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What is the student appeals processes?

An "appeal" is defined as a request to review a previous decision and/or the process used in reaching the decision. The line of appeal to be followed will depend upon the type of case involved. The appeal request form can be found at: www.mvcc.edu/student-policies/judicial-appeal-form. In all cases, students are required to state their appeal in writing at the time they begin the appeal process. The following describes the different types of cases and the appropriate lines of appeal to be used in each case. For disciplinary issues, or issues dealing with misconduct, the process described in the Student Code of Conduct, www.mvcc.edu/board-procedures/section-3/3-4 will be used. Appeals that have gone through the entire line of appeal are considered final and binding on all parties involved.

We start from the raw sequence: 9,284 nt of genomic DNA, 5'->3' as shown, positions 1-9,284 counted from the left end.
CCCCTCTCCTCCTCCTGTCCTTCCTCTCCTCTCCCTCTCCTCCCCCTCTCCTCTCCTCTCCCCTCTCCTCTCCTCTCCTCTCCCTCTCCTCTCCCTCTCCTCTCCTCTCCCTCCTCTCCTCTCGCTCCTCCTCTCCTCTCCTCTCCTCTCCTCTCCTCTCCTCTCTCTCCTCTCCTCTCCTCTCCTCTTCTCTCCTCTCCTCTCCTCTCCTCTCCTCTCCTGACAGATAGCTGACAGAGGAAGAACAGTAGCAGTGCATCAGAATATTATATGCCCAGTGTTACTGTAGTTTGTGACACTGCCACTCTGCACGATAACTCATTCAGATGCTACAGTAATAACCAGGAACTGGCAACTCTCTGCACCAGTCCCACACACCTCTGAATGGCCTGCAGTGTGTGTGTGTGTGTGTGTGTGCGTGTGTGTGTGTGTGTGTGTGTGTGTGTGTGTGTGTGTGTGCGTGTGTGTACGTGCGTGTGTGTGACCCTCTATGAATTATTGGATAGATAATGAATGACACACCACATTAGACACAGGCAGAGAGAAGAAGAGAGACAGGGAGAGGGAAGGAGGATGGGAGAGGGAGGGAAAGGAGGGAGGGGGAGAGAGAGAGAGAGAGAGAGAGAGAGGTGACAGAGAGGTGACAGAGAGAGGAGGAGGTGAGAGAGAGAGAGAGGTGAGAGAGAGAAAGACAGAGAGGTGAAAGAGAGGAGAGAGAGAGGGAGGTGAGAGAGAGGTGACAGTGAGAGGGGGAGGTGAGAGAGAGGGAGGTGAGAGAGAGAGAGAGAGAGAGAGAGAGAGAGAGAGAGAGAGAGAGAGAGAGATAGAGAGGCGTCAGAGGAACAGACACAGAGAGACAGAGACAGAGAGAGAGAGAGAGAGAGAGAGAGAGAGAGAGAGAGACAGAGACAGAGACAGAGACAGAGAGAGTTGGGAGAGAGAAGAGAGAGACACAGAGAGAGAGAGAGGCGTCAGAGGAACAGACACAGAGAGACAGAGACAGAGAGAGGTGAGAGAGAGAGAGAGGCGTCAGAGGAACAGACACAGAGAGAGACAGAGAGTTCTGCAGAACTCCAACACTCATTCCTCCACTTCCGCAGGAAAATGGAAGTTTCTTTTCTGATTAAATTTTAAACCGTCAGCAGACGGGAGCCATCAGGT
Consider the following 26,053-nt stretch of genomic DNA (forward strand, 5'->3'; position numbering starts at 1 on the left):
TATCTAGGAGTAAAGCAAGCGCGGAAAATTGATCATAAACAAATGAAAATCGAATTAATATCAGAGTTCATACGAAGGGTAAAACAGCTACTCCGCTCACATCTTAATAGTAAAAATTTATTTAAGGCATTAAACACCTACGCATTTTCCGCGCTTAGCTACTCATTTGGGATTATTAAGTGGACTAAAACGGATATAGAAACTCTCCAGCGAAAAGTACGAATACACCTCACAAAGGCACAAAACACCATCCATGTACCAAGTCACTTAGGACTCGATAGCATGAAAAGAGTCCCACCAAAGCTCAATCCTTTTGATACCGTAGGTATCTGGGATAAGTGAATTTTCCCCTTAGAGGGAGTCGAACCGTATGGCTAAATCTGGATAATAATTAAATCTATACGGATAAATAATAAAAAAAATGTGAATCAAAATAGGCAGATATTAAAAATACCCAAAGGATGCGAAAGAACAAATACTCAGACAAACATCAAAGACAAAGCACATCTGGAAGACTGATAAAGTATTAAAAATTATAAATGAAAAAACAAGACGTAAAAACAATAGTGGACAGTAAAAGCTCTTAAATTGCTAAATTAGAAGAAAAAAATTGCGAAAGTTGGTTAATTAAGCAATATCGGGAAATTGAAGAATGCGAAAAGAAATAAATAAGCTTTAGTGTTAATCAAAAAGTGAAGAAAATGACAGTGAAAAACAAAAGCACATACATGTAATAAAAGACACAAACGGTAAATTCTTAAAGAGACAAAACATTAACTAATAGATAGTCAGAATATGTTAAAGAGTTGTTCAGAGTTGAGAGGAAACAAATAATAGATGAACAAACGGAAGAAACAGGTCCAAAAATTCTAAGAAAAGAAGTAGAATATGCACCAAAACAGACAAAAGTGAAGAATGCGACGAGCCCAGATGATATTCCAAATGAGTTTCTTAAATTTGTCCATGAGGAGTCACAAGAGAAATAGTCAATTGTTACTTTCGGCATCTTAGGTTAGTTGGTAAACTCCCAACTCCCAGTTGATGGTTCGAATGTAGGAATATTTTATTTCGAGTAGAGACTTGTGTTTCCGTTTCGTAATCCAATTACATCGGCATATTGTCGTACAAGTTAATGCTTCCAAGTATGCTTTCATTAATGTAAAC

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What is a Disciplinary Appeals Committee (DAC) hearing?

A Disciplinary Appeals Committee (DAC) is a formal judicial appeal hearing. Students who are charged under the Student Code of Conduct or students who are charged under the Residence Life Rules and Regulations and receive a sanction are eligible to request an appeal as outlined in the Student Handbook. The DAC will determined if they will hear the case or not. The committee is comprised of College Employees and students. 

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What is the student due process?